Anne is a writer living in Vancouver, BC. She moved to Canada age 6 from England and spent months telling the other children at school that she was not a kid because a kid is a baby goat. Her stubborn streak never quite disappeared but eventually she decided to embrace being Canadian even if they used different words.
The highlight of her elementary years was playing Cinderella with her twin sister in the school play. She was ballgown Cinders; her twin was Cinders in rags. The other
girls parents were not impressed about the lack of an audition. Life may have handed the Grade 5 girls their first taste of a backroom deal, but Anne was too blinded by the ballgown to care.
She has had a secret entitlement complex ever since and is still dealing with accepting reality. Acceptance is a tough one.
Anne marvels at how the only thing she remembers from grade school (other than Cinderella) is the Dreidel Song. Thank you Mrs. Harris. No really. THANK YOU.
Her first job was at a health food store in the days when yogurt raisins were considered leading-edge AND healthy. The next job was at a garden centre where she may not have known a lot about plants but she sure sold a lot of potentilla. After stints as a camp counselor, waitress, deck hand, daycare worker (two days), theatre box office attendant, bartender, telemarketer for dance tickets, Greenpeace canvasser (two hours), environmental researcher (fridges), government call desk worker, technical writer, website master and web marketing writer (fifteen years), she now writes books. At some point in between, Anne went to McGill University in Montreal, met a few kindred spirits and escaped with an Honours English degree.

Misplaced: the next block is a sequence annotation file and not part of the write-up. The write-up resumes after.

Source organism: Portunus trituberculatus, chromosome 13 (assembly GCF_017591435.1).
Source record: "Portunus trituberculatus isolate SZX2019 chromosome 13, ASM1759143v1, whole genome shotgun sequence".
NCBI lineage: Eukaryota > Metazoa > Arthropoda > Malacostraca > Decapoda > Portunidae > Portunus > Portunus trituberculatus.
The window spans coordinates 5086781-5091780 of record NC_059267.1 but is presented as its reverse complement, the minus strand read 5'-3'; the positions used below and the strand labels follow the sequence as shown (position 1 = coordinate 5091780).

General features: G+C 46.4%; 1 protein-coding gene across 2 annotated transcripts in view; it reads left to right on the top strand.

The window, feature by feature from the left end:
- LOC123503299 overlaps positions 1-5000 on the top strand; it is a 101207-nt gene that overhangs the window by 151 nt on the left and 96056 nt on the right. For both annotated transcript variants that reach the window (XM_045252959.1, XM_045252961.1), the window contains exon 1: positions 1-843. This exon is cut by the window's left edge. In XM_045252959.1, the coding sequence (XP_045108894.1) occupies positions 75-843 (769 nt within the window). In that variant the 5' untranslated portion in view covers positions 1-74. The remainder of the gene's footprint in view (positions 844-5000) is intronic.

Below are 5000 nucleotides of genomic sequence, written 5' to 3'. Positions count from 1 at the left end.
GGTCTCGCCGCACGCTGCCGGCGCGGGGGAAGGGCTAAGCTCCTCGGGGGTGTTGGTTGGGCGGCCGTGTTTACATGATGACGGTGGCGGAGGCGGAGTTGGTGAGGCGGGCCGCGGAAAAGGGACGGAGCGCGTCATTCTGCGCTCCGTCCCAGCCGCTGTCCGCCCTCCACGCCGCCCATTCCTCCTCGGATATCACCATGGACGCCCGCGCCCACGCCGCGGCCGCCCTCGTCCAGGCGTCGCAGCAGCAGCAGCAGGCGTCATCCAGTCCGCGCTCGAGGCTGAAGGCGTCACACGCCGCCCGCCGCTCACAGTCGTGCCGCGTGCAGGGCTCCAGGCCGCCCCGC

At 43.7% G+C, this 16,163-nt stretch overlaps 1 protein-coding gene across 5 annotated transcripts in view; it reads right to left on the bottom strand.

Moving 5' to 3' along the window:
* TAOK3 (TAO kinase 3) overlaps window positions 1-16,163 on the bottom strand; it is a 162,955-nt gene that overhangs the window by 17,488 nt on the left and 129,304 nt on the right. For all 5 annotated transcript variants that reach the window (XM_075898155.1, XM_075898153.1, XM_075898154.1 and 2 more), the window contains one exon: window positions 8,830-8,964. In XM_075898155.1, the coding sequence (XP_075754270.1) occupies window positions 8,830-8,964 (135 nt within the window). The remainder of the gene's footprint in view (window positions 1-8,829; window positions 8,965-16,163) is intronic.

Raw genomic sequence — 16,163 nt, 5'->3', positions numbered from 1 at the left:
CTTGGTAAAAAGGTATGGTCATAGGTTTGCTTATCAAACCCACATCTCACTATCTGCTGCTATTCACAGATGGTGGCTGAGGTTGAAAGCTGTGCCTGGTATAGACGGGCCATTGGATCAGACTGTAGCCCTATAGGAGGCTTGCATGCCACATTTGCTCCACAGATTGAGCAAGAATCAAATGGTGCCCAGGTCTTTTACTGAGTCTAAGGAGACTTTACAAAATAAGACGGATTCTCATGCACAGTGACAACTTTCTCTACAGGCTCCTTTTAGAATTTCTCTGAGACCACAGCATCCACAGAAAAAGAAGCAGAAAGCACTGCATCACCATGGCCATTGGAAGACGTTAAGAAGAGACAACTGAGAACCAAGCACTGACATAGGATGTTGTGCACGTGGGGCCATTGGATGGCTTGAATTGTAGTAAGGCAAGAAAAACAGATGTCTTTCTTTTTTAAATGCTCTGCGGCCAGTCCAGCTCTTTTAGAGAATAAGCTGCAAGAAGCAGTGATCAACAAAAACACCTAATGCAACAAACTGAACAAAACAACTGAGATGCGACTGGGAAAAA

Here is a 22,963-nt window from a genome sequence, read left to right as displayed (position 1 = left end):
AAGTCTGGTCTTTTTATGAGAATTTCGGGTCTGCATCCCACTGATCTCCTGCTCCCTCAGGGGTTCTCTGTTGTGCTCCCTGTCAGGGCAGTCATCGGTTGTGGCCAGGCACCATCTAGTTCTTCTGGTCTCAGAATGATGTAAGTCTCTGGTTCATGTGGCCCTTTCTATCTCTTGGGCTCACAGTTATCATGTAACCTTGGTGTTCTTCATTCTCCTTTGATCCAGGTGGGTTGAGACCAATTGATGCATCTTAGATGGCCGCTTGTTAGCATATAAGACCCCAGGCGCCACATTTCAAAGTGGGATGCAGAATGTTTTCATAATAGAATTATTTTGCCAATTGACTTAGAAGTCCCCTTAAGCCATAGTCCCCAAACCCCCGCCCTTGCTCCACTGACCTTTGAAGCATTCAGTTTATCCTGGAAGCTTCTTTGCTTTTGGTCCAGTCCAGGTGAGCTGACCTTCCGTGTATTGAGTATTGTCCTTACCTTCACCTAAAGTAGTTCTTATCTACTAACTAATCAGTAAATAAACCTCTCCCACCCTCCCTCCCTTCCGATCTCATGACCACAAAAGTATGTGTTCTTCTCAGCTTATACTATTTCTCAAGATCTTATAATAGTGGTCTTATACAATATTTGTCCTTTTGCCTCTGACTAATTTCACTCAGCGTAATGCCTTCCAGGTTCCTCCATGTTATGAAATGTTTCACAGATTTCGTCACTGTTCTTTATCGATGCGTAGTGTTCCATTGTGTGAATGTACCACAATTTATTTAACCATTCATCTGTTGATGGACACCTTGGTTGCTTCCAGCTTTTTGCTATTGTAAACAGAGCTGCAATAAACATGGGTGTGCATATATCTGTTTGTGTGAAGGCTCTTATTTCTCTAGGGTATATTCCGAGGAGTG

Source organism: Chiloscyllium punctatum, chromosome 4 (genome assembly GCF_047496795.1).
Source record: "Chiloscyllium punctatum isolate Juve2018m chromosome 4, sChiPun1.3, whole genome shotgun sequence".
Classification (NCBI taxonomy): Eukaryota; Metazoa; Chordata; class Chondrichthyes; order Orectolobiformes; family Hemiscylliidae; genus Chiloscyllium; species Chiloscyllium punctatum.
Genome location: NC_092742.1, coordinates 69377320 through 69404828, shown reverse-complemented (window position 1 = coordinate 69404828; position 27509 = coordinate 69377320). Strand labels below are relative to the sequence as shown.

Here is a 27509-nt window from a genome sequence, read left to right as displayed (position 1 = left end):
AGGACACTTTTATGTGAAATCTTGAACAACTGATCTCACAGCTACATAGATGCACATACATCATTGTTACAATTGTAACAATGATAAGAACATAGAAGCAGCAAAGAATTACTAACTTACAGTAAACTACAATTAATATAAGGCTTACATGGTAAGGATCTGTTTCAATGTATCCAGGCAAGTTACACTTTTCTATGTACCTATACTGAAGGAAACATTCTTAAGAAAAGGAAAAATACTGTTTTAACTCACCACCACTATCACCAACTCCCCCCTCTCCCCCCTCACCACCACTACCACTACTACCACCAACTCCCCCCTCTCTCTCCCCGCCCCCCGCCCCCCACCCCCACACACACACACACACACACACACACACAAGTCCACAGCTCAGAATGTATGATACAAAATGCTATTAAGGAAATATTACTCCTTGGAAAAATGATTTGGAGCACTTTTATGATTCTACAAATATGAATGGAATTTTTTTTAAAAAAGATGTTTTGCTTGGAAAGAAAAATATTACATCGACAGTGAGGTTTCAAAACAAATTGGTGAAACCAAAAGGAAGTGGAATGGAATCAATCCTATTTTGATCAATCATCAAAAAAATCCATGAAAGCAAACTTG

In her twenties she went on the requisite backpacking trail, traipsing through Russia, India, Nepal, Indonesia, Australia and Fiji. She gradually metamorphosed from cowering in her hotel room with a rat in the corner to prancing around in local garb and downing local water (which may be related to the point above about accepting reality). But the one place that did her in was the last stop on her trip: New York City. She spent hours stranded in the airport unable to get out because she had never heard of 10 digit local phone numbers.
Those days are past, and Anne now understands the telephone system and has three children…two girls and the youngest is a
goblin, boy. She likes to buy balls of wool and watch them pile up in a corner in her living room so that she can pretend to be crafty. (She tells herself she’s preparing for the next life. It’s the only thing she’s ever done ahead of time.) She continues to be amazed at her ability to ignore dirt and balls of wool.
You can reach Anne at anne @ pepperwriting. com or at 604 709 8155